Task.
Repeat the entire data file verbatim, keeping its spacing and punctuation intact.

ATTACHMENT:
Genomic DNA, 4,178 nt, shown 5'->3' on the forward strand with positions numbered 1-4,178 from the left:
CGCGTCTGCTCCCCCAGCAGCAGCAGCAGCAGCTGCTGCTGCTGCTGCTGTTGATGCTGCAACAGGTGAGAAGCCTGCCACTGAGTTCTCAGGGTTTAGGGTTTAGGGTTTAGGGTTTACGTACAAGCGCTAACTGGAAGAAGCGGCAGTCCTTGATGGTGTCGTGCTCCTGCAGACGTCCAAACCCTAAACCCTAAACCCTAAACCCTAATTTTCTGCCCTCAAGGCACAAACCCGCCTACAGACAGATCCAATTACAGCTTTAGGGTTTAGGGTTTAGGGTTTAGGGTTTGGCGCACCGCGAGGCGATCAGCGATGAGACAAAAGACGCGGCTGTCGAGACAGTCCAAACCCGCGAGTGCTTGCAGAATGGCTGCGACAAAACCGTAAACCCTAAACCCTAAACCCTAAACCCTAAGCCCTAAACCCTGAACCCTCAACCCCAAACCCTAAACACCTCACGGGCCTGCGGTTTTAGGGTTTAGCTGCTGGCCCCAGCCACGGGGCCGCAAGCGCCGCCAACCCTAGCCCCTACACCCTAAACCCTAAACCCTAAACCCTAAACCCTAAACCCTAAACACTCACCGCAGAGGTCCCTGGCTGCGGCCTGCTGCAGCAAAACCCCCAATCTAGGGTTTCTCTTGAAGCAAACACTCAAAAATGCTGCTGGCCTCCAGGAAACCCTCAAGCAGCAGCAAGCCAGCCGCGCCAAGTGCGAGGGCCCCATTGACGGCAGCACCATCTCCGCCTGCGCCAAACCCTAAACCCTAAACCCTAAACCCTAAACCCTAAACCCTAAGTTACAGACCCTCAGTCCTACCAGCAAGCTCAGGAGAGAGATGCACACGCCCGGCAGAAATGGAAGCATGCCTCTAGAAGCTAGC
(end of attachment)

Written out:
Genomic DNA, 4,178 nt, shown 5'->3' on the forward strand with positions numbered 1-4,178 from the left:
CGCGTCTGCTCCCCCAGCAGCAGCAGCAGCAGCTGCTGCTGCTGCTGCTGTTGATGCTGCAACAGGTGAGAAGCCTGCCACTGAGTTCTCAGGGTTTAGGGTTTAGGGTTTAGGGTTTACGTACAAGCGCTAACTGGAAGAAGCGGCAGTCCTTGATGGTGTCGTGCTCCTGCAGACGTCCAAACCCTAAACCCTAAACCCTAAACCCTAATTTTCTGCCCTCAAGGCACAAACCCGCCTACAGACAGATCCAATTACAGCTTTAGGGTTTAGGGTTTAGGGTTTAGGGTTTGGCGCACCGCGAGGCGATCAGCGATGAGACAAAAGACGCGGCTGTCGAGACAGTCCAAACCCGCGAGTGCTTGCAGAATGGCTGCGACAAAACCGTAAACCCTAAACCCTAAACCCTAAACCCTAAGCCCTAAACCCTGAACCCTCAACCCCAAACCCTAAACACCTCACGGGCCTGCGGTTTTAGGGTTTAGCTGCTGGCCCCAGCCACGGGGCCGCAAGCGCCGCCAACCCTAGCCCCTACACCCTAAACCCTAAACCCTAAACCCTAAACCCTAAACCCTAAACACTCACCGCAGAGGTCCCTGGCTGCGGCCTGCTGCAGCAAAACCCCCAATCTAGGGTTTCTCTTGAAGCAAACACTCAAAAATGCTGCTGGCCTCCAGGAAACCCTCAAGCAGCAGCAAGCCAGCCGCGCCAAGTGCGAGGGCCCCATTGACGGCAGCACCATCTCCGCCTGCGCCAAACCCTAAACCCTAAACCCTAAACCCTAAACCCTAAACCCTAAGTTACAGACCCTCAGTCCTACCAGCAAGCTCAGGAGAGAGATGCACACGCCCGGCAGAAATGGAAGCATGCCTCTAGAAGCTAGC